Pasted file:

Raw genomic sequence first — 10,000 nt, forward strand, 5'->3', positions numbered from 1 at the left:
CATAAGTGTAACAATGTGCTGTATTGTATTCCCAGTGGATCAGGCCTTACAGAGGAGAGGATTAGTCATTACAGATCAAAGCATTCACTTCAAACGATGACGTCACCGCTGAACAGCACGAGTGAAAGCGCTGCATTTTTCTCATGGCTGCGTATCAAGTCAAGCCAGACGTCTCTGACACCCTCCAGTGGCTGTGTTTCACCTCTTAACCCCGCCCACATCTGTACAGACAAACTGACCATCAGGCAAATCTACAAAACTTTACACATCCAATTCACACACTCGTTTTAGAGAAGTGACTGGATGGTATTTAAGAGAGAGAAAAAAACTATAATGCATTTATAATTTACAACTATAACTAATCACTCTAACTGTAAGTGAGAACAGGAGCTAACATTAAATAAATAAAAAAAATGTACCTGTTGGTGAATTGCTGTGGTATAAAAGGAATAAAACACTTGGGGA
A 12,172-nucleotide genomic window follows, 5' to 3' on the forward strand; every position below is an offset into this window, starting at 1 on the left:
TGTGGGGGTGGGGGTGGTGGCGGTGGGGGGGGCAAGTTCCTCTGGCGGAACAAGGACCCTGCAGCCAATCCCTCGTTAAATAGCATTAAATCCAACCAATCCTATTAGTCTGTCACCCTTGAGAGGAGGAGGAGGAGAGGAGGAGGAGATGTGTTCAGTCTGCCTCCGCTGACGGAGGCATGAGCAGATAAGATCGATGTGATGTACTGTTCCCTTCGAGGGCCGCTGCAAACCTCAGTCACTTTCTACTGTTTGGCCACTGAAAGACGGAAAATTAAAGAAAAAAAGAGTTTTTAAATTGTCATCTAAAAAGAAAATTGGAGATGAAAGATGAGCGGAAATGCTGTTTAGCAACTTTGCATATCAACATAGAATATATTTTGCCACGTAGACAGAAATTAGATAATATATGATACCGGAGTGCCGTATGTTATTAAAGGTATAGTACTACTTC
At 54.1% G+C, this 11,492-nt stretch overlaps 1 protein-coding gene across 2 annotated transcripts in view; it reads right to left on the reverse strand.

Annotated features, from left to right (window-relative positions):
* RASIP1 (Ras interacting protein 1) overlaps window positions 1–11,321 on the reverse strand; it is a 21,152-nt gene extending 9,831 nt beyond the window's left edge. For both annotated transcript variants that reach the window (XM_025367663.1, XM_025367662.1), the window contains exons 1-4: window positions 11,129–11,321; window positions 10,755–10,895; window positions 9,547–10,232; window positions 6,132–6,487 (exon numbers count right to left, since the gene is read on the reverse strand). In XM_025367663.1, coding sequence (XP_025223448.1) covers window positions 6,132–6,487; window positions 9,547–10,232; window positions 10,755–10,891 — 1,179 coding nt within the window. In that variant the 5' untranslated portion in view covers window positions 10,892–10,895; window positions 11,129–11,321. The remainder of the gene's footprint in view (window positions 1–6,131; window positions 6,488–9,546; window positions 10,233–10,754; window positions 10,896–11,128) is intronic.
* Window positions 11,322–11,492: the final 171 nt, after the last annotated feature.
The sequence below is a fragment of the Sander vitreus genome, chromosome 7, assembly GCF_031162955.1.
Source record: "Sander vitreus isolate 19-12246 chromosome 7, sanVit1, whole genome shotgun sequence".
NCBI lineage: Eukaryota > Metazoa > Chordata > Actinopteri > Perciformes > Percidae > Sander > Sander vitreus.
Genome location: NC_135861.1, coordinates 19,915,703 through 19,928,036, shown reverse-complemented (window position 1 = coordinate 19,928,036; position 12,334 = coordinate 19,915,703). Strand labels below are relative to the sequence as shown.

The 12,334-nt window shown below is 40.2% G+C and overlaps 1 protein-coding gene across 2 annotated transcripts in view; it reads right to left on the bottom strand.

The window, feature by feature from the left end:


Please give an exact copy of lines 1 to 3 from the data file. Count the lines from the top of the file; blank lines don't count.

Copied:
Raw genomic sequence first — 10,000 nt, forward strand, 5'->3', positions numbered from 1 at the left:
CATAAGTGTAACAATGTGCTGTATTGTATTCCCAGTGGATCAGGCCTTACAGAGGAGAGGATTAGTCATTACAGATCAAAGCATTCACTTCAAACGATGACGTCACCGCTGAACAGCACGAGTGAAAGCGCTGCATTTTTCTCATGGCTGCGTATCAAGTCAAGCCAGACGTCTCTGACACCCTCCAGTGGCTGTGTTTCACCTCTTAACCCCGCCCACATCTGTACAGACAAACTGACCATCAGGCAAATCTACAAAACTTTACACATCCAATTCACACACTCGTTTTAGAGAAGTGACTGGATGGTATTTAAGAGAGAGAAAAAAACTATAATGCATTTATAATTTACAACTATAACTAATCACTCTAACTGTAAGTGAGAACAGGAGCTAACATTAAATAAATAAAAAAAATGTACCTGTTGGTGAATTGCTGTGGTATAAAAGGAATAAAACACTTGGGGA
A 12,172-nucleotide genomic window follows, 5' to 3' on the forward strand; every position below is an offset into this window, starting at 1 on the left: